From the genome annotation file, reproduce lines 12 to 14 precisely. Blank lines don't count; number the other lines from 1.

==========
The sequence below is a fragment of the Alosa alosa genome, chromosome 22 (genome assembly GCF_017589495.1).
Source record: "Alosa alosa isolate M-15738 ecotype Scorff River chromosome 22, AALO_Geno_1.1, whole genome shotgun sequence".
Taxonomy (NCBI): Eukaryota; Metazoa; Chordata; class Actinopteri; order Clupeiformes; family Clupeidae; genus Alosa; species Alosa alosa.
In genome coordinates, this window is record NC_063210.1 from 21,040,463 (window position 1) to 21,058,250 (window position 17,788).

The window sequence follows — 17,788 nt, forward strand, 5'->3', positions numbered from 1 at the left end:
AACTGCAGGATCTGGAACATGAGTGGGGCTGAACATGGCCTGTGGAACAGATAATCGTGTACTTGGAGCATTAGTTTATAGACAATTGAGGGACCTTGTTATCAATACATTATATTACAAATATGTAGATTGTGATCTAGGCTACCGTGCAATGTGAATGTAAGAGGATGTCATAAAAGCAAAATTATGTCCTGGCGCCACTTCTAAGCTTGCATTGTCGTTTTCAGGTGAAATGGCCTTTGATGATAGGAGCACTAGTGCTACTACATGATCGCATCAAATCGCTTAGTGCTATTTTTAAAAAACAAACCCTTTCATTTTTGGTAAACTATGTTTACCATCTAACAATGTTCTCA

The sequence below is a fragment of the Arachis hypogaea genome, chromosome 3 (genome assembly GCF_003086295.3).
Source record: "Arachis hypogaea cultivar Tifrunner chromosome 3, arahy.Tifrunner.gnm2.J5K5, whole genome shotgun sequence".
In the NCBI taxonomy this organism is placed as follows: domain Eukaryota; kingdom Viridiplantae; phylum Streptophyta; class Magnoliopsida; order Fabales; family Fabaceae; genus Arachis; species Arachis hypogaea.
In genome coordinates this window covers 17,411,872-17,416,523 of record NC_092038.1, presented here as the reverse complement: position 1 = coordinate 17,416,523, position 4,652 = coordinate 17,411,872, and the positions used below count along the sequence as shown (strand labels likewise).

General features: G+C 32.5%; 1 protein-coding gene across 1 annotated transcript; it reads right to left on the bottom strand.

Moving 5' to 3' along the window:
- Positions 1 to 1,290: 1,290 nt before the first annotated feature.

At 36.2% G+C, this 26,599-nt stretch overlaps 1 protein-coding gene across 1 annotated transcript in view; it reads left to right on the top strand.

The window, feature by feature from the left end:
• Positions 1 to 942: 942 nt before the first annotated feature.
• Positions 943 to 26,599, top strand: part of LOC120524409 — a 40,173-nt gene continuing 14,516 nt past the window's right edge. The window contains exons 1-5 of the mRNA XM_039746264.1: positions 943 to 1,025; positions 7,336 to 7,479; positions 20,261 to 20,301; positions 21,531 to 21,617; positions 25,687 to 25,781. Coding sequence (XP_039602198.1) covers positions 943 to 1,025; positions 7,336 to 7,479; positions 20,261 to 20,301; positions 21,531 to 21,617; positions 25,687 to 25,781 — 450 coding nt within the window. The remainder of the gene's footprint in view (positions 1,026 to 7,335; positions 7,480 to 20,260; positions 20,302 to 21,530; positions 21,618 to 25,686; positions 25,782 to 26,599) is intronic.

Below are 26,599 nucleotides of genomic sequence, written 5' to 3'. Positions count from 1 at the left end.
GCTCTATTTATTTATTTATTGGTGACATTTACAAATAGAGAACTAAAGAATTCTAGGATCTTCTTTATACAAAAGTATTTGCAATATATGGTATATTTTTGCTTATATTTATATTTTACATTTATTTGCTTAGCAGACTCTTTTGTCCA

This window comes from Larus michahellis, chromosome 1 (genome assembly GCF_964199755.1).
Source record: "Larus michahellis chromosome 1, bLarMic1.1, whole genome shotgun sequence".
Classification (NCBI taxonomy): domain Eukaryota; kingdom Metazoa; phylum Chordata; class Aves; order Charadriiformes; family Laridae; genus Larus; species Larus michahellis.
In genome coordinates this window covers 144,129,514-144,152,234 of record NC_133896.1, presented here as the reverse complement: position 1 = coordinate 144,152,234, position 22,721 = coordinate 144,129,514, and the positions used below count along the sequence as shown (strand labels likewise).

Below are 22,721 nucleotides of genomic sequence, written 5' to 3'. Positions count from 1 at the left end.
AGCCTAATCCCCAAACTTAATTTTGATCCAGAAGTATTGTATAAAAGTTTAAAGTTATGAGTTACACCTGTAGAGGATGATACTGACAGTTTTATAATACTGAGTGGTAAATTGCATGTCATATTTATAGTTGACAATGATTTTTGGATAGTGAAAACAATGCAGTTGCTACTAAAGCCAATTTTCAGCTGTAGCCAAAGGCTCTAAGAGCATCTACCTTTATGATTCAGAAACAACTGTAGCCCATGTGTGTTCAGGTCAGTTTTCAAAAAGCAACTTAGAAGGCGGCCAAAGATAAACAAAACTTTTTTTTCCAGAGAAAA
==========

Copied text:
Moving 5' to 3' along the window:
- Positions 1 to 1,290: 1,290 nt before the first annotated feature.

At 36.2% G+C, this 26,599-nt stretch overlaps 1 protein-coding gene across 1 annotated transcript in view; it reads left to right on the top strand.